There are plenty of problems with how Issue 4 privatizes the city’s pension system so future city employees suddenly have to manage their own individual retirement accounts.
That shifts the financial decision-making from a professional pension board to individuals who might not have the time or interest to keep tabs on the best retirement investments
But perhaps the most pressing concern is that Issue 4 would force the city to pay its $862 unfunded pension liability in just 10 years. The massive requirement would quickly gobble up more than one-fourth of the city’s $350 million annual operating budget: A study from a finance professor at Xavier University found Issue 4 could force the city to cut services, excluding police and firefighters, by up to 41 percent or increase taxes by a comparable amount in the near term.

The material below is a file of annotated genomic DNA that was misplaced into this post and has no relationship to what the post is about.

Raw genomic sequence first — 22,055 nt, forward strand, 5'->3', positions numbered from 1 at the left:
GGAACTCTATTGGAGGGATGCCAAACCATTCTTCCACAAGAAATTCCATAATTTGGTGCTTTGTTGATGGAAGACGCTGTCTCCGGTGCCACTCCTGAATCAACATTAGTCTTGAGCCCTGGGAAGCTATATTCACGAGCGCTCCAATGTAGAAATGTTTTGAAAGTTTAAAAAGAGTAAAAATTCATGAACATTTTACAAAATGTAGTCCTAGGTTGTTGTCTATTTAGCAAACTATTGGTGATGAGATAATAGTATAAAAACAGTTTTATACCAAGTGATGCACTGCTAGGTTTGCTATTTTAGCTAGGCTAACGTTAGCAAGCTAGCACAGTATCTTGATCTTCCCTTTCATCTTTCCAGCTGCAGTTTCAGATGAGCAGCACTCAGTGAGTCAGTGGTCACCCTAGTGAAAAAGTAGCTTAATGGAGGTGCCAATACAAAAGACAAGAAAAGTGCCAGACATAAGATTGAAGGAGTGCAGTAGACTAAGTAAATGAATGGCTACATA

It’s a terrible deal for Cincinnati. That’s why city officials, including both Democrats and Republicans, unanimously oppose it.
But that hasn’t stopped tea party groups — from outside the city and state, according to finance reports from the pro-Issue 4 campaign — from jamming the issue into Cincinnati’s ballot. It’s up to voters to say no on Nov. 5.